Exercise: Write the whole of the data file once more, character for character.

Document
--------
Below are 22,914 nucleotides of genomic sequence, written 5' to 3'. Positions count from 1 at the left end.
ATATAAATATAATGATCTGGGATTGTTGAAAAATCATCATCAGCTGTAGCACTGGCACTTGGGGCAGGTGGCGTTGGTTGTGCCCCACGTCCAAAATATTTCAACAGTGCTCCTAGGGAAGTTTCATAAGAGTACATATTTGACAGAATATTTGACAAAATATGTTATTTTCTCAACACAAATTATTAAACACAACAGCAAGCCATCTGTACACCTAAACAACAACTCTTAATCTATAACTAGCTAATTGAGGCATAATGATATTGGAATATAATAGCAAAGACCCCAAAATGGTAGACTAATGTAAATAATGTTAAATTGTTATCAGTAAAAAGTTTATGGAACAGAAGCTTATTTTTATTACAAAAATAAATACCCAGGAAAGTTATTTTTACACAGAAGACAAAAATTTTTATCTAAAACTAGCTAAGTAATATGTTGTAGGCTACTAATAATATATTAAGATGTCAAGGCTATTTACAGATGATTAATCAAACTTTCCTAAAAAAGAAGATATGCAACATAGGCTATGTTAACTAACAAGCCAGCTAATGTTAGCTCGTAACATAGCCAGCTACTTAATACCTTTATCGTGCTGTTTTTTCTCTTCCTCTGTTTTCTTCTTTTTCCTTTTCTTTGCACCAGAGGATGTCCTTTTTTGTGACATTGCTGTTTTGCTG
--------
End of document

Below are 22,914 nucleotides of genomic sequence, written 5' to 3'. Positions count from 1 at the left end.
ATATAAATATAATGATCTGGGATTGTTGAAAAATCATCATCAGCTGTAGCACTGGCACTTGGGGCAGGTGGCGTTGGTTGTGCCCCACGTCCAAAATATTTCAACAGTGCTCCTAGGGAAGTTTCATAAGAGTACATATTTGACAGAATATTTGACAAAATATGTTATTTTCTCAACACAAATTATTAAACACAACAGCAAGCCATCTGTACACCTAAACAACAACTCTTAATCTATAACTAGCTAATTGAGGCATAATGATATTGGAATATAATAGCAAAGACCCCAAAATGGTAGACTAATGTAAATAATGTTAAATTGTTATCAGTAAAAAGTTTATGGAACAGAAGCTTATTTTTATTACAAAAATAAATACCCAGGAAAGTTATTTTTACACAGAAGACAAAAATTTTTATCTAAAACTAGCTAAGTAATATGTTGTAGGCTACTAATAATATATTAAGATGTCAAGGCTATTTACAGATGATTAATCAAACTTTCCTAAAAAAGAAGATATGCAACATAGGCTATGTTAACTAACAAGCCAGCTAATGTTAGCTCGTAACATAGCCAGCTACTTAATACCTTTATCGTGCTGTTTTTTCTCTTCCTCTGTTTTCTTCTTTTTCCTTTTCTTTGCACCAGAGGATGTCCTTTTTTGTGACATTGCTGTTTTGCTG